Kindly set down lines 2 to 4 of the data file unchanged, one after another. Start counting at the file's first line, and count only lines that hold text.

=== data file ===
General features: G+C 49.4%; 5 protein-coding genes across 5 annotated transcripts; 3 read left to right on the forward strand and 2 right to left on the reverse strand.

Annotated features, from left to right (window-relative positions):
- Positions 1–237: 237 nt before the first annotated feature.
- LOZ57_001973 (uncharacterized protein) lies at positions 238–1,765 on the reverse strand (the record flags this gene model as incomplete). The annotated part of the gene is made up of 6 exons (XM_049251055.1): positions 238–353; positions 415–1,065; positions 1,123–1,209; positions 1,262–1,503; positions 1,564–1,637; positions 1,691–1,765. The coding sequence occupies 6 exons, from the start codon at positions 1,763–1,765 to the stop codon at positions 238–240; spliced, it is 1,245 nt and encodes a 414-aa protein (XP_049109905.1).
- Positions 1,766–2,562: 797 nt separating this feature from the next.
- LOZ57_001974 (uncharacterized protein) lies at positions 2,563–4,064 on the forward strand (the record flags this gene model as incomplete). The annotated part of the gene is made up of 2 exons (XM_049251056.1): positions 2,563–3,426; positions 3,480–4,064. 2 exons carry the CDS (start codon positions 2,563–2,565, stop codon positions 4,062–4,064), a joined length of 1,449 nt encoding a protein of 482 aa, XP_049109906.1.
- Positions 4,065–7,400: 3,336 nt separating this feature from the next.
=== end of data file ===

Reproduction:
Annotated features, from left to right (window-relative positions):
- Positions 1–237: 237 nt before the first annotated feature.
- LOZ57_001973 (uncharacterized protein) lies at positions 238–1,765 on the reverse strand (the record flags this gene model as incomplete). The annotated part of the gene is made up of 6 exons (XM_049251055.1): positions 238–353; positions 415–1,065; positions 1,123–1,209; positions 1,262–1,503; positions 1,564–1,637; positions 1,691–1,765. The coding sequence occupies 6 exons, from the start codon at positions 1,763–1,765 to the stop codon at positions 238–240; spliced, it is 1,245 nt and encodes a 414-aa protein (XP_049109905.1).